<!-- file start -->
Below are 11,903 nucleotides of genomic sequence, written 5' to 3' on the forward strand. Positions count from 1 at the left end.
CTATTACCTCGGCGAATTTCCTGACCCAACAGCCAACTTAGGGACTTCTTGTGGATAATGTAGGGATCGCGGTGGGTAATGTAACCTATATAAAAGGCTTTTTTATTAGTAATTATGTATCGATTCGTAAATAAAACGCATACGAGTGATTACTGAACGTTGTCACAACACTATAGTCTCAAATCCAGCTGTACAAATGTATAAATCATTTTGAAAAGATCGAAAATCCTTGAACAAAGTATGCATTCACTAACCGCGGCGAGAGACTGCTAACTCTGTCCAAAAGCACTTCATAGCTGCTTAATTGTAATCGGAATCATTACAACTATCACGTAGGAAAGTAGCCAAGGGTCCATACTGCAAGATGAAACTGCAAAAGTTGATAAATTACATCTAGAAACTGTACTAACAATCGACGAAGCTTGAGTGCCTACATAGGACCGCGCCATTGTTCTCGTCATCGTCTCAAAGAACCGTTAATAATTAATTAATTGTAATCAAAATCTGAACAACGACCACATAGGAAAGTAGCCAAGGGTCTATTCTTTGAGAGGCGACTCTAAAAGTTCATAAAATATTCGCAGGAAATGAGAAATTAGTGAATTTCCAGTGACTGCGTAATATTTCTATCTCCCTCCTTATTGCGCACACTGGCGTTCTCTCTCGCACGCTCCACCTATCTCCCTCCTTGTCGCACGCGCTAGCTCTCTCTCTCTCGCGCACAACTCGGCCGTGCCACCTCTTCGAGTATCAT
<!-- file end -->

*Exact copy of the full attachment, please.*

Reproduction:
Below are 11,903 nucleotides of genomic sequence, written 5' to 3' on the forward strand. Positions count from 1 at the left end.
CTATTACCTCGGCGAATTTCCTGACCCAACAGCCAACTTAGGGACTTCTTGTGGATAATGTAGGGATCGCGGTGGGTAATGTAACCTATATAAAAGGCTTTTTTATTAGTAATTATGTATCGATTCGTAAATAAAACGCATACGAGTGATTACTGAACGTTGTCACAACACTATAGTCTCAAATCCAGCTGTACAAATGTATAAATCATTTTGAAAAGATCGAAAATCCTTGAACAAAGTATGCATTCACTAACCGCGGCGAGAGACTGCTAACTCTGTCCAAAAGCACTTCATAGCTGCTTAATTGTAATCGGAATCATTACAACTATCACGTAGGAAAGTAGCCAAGGGTCCATACTGCAAGATGAAACTGCAAAAGTTGATAAATTACATCTAGAAACTGTACTAACAATCGACGAAGCTTGAGTGCCTACATAGGACCGCGCCATTGTTCTCGTCATCGTCTCAAAGAACCGTTAATAATTAATTAATTGTAATCAAAATCTGAACAACGACCACATAGGAAAGTAGCCAAGGGTCTATTCTTTGAGAGGCGACTCTAAAAGTTCATAAAATATTCGCAGGAAATGAGAAATTAGTGAATTTCCAGTGACTGCGTAATATTTCTATCTCCCTCCTTATTGCGCACACTGGCGTTCTCTCTCGCACGCTCCACCTATCTCCCTCCTTGTCGCACGCGCTAGCTCTCTCTCTCTCGCGCACAACTCGGCCGTGCCACCTCTTCGAGTATCAT